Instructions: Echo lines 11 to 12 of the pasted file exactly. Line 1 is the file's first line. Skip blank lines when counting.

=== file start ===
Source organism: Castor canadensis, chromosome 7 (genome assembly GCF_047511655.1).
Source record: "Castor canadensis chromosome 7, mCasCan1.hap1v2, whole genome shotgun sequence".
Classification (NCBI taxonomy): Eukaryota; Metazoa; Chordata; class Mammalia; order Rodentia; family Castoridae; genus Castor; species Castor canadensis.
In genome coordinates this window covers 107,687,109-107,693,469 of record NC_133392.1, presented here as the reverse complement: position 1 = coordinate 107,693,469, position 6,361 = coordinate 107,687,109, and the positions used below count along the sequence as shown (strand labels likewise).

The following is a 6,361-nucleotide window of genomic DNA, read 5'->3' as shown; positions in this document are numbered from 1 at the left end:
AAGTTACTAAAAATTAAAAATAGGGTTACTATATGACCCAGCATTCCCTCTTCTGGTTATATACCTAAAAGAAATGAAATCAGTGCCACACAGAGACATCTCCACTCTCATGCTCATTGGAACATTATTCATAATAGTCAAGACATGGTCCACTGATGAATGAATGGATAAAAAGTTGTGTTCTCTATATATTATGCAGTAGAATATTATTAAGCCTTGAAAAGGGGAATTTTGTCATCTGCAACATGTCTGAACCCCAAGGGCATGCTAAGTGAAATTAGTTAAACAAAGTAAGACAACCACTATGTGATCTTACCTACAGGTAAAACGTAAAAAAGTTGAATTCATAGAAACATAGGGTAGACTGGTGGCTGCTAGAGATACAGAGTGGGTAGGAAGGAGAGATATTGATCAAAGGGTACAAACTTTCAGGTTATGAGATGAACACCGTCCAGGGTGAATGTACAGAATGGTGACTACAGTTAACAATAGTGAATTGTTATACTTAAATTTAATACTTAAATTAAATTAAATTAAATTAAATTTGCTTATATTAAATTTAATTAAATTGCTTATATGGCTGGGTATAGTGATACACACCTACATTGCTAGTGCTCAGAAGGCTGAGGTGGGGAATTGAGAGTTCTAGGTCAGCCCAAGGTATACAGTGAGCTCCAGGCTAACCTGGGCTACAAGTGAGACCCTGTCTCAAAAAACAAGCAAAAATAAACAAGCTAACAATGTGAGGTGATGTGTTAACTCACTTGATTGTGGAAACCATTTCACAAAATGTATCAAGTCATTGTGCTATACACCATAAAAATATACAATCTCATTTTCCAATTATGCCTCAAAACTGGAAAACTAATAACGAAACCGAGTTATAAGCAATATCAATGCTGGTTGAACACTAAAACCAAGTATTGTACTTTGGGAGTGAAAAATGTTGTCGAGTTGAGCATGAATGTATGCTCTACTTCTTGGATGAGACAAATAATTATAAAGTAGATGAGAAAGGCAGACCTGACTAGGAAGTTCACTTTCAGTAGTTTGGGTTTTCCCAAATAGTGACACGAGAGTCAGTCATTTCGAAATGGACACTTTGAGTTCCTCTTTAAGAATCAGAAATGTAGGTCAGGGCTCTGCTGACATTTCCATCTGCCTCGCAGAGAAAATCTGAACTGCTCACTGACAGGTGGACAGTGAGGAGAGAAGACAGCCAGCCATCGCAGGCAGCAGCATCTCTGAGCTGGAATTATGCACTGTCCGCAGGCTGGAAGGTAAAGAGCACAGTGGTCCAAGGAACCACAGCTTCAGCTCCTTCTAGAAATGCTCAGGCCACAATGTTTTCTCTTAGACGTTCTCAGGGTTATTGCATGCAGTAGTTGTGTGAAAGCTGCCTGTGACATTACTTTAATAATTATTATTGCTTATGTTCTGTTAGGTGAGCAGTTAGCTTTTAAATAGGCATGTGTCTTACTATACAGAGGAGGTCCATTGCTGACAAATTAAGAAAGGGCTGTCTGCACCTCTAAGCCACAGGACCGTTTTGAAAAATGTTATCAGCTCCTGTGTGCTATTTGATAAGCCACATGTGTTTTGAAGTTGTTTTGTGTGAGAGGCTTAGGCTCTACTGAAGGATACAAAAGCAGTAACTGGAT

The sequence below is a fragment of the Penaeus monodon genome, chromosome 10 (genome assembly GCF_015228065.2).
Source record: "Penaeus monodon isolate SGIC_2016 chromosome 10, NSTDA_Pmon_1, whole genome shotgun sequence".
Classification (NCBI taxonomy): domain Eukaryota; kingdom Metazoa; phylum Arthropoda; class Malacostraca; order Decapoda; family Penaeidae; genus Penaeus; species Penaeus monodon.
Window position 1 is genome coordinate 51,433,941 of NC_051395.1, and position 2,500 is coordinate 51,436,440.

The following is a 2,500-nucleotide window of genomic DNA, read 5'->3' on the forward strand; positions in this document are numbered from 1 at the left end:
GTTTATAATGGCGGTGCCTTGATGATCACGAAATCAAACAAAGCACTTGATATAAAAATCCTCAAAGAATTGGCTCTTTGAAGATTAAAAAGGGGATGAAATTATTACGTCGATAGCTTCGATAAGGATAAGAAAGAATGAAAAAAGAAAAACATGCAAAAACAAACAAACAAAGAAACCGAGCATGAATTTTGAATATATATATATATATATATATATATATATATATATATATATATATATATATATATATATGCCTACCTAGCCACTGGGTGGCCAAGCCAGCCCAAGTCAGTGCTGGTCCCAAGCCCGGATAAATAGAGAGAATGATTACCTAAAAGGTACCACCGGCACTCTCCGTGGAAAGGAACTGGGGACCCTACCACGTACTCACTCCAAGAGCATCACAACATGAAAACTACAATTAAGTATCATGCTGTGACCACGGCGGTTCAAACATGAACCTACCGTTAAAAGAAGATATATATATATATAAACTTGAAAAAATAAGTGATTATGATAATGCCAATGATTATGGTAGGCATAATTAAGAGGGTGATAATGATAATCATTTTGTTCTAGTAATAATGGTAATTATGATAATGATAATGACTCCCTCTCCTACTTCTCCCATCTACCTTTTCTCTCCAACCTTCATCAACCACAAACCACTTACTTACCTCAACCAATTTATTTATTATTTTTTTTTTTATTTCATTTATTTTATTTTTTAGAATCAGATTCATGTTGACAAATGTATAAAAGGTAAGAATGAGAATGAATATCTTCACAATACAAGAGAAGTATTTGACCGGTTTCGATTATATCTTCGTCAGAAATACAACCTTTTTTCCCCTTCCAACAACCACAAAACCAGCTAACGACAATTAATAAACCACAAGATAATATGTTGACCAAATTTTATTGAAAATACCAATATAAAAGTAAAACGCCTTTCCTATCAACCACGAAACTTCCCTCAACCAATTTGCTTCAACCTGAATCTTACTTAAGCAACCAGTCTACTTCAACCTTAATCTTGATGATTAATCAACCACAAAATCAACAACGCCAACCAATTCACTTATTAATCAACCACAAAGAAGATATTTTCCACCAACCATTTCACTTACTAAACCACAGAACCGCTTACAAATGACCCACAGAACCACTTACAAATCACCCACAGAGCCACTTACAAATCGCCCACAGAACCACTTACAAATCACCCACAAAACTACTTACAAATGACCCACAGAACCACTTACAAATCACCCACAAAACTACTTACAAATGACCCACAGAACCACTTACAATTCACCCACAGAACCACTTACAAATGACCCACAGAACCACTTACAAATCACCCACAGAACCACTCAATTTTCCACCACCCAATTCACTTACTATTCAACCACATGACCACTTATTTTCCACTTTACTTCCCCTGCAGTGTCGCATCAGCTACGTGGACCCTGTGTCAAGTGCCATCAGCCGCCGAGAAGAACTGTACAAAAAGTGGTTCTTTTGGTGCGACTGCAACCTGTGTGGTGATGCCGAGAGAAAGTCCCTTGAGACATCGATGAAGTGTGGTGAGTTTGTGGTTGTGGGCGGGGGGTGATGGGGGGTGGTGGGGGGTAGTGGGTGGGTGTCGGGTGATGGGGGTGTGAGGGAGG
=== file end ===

The following is a 2,500-nucleotide window of genomic DNA, read 5'->3' on the forward strand; positions in this document are numbered from 1 at the left end:
GTTTATAATGGCGGTGCCTTGATGATCACGAAATCAAACAAAGCACTTGATATAAAAATCCTCAAAGAATTGGCTCTTTGAAGATTAAAAAGGGGATGAAATTATTACGTCGATAGCTTCGATAAGGATAAGAAAGAATGAAAAAAGAAAAACATGCAAAAACAAACAAACAAAGAAACCGAGCATGAATTTTGAATATATATATATATATATATATATATATATATATATATATATATATATATATATATATATGCCTACCTAGCCACTGGGTGGCCAAGCCAGCCCAAGTCAGTGCTGGTCCCAAGCCCGGATAAATAGAGAGAATGATTACCTAAAAGGTACCACCGGCACTCTCCGTGGAAAGGAACTGGGGACCCTACCACGTACTCACTCCAAGAGCATCACAACATGAAAACTACAATTAAGTATCATGCTGTGACCACGGCGGTTCAAACATGAACCTACCGTTAAAAGAAGATATATATATATATAAACTTGAAAAAATAAGTGATTATGATAATGCCAATGATTATGGTAGGCATAATTAAGAGGGTGATAATGATAATCATTTTGTTCTAGTAATAATGGTAATTATGATAATGATAATGACTCCCTCTCCTACTTCTCCCATCTACCTTTTCTCTCCAACCTTCATCAACCACAAACCACTTACTTACCTCAACCAATTTATTTATTATTTTTTTTTTTATTTCATTTATTTTATTTTTTAGAATCAGATTCATGTTGACAAATGTATAAAAGGTAAGAATGAGAATGAATATCTTCACAATACAAGAGAAGTATTTGACCGGTTTCGATTATATCTTCGTCAGAAATACAACCTTTTTTCCCCTTCCAACAACCACAAAACCAGCTAACGACAATTAATAAACCACAAGATAATATGTTGACCAAATTTTATTGAAAATACCAATATAAAAGTAAAACGCCTTTCCTATCAACCACGAAACTTCCCTCAACCAATTTGCTTCAACCTGAATCTTACTTAAGCAACCAGTCTACTTCAACCTTAATCTTGATGATTAATCAACCACAAAATCAACAACGCCAACCAATTCACTTATTAATCAACCACAAAGAAGATATTTTCCACCAACCATTTCACTTACTAAACCACAGAACCGCTTACAAATGACCCACAGAACCACTTACAAATCACCCACAGAGCCACTTACAAATCGCCCACAGAACCACTTACAAATCACCCACAAAACTACTTACAAATGACCCACAGAACCACTTACAAATCACCCACAAAACTACTTACAAATGACCCACAGAACCACTTACAATTCACCCACAGAACCACTTACAAATGACCCACAGAACCACTTACAAATCACCCACAGAACCACTCAATTTTCCACCACCCAATTCACTTACTATTCAACCACATGACCACTTATTTTCCACTTTACTTCCCCTGCAGTGTCGCATCAGCTACGTGGACCCTGTGTCAAGTGCCATCAGCCGCCGAGAAGAACTGTACAAAAAGTGGTTCTTTTGGTGCGACTGCAACCTGTGTGGTGATGCCGAGAGAAAGTCCCTTGAGACATCGATGAAGTGTGGTGAGTTTGTGGTTGTGGGCGGGGGGTGATGGGGGGTGGTGGGGGGTAGTGGGTGGGTGTCGGGTGATGGGGGTGTGAGGGAGG